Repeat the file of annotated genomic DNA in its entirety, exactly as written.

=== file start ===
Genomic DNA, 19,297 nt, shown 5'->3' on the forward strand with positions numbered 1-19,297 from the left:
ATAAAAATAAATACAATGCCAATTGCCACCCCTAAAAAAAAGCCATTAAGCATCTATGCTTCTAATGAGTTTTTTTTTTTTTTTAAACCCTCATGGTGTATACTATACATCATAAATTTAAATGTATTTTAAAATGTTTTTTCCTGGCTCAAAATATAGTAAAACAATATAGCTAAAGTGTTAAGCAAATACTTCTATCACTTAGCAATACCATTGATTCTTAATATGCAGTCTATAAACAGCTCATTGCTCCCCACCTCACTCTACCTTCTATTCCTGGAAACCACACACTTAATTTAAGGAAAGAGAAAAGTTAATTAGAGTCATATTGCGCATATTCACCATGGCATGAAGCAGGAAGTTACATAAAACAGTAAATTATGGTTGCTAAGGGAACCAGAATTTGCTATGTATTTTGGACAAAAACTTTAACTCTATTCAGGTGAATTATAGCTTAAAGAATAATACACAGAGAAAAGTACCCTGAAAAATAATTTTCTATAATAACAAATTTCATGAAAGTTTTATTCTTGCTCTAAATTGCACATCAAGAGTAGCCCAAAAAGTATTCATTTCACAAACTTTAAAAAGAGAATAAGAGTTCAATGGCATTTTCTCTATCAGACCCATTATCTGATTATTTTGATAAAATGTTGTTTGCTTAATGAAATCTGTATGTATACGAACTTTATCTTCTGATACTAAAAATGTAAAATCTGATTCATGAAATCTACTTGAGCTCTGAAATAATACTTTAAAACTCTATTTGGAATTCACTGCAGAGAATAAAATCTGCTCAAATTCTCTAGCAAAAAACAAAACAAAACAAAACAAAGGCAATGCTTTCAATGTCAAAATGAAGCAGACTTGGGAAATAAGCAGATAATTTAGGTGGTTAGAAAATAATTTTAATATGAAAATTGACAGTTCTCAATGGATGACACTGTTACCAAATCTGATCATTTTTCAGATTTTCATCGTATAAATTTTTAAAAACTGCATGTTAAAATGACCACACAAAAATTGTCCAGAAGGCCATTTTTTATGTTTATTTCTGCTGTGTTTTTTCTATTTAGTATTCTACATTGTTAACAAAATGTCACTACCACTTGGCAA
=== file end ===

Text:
Genomic DNA, 19,297 nt, shown 5'->3' on the forward strand with positions numbered 1-19,297 from the left:
ATAAAAATAAATACAATGCCAATTGCCACCCCTAAAAAAAAGCCATTAAGCATCTATGCTTCTAATGAGTTTTTTTTTTTTTTTAAACCCTCATGGTGTATACTATACATCATAAATTTAAATGTATTTTAAAATGTTTTTTCCTGGCTCAAAATATAGTAAAACAATATAGCTAAAGTGTTAAGCAAATACTTCTATCACTTAGCAATACCATTGATTCTTAATATGCAGTCTATAAACAGCTCATTGCTCCCCACCTCACTCTACCTTCTATTCCTGGAAACCACACACTTAATTTAAGGAAAGAGAAAAGTTAATTAGAGTCATATTGCGCATATTCACCATGGCATGAAGCAGGAAGTTACATAAAACAGTAAATTATGGTTGCTAAGGGAACCAGAATTTGCTATGTATTTTGGACAAAAACTTTAACTCTATTCAGGTGAATTATAGCTTAAAGAATAATACACAGAGAAAAGTACCCTGAAAAATAATTTTCTATAATAACAAATTTCATGAAAGTTTTATTCTTGCTCTAAATTGCACATCAAGAGTAGCCCAAAAAGTATTCATTTCACAAACTTTAAAAAGAGAATAAGAGTTCAATGGCATTTTCTCTATCAGACCCATTATCTGATTATTTTGATAAAATGTTGTTTGCTTAATGAAATCTGTATGTATACGAACTTTATCTTCTGATACTAAAAATGTAAAATCTGATTCATGAAATCTACTTGAGCTCTGAAATAATACTTTAAAACTCTATTTGGAATTCACTGCAGAGAATAAAATCTGCTCAAATTCTCTAGCAAAAAACAAAACAAAACAAAACAAAGGCAATGCTTTCAATGTCAAAATGAAGCAGACTTGGGAAATAAGCAGATAATTTAGGTGGTTAGAAAATAATTTTAATATGAAAATTGACAGTTCTCAATGGATGACACTGTTACCAAATCTGATCATTTTTCAGATTTTCATCGTATAAATTTTTAAAAACTGCATGTTAAAATGACCACACAAAAATTGTCCAGAAGGCCATTTTTTATGTTTATTTCTGCTGTGTTTTTTCTATTTAGTATTCTACATTGTTAACAAAATGTCACTACCACTTGGCAA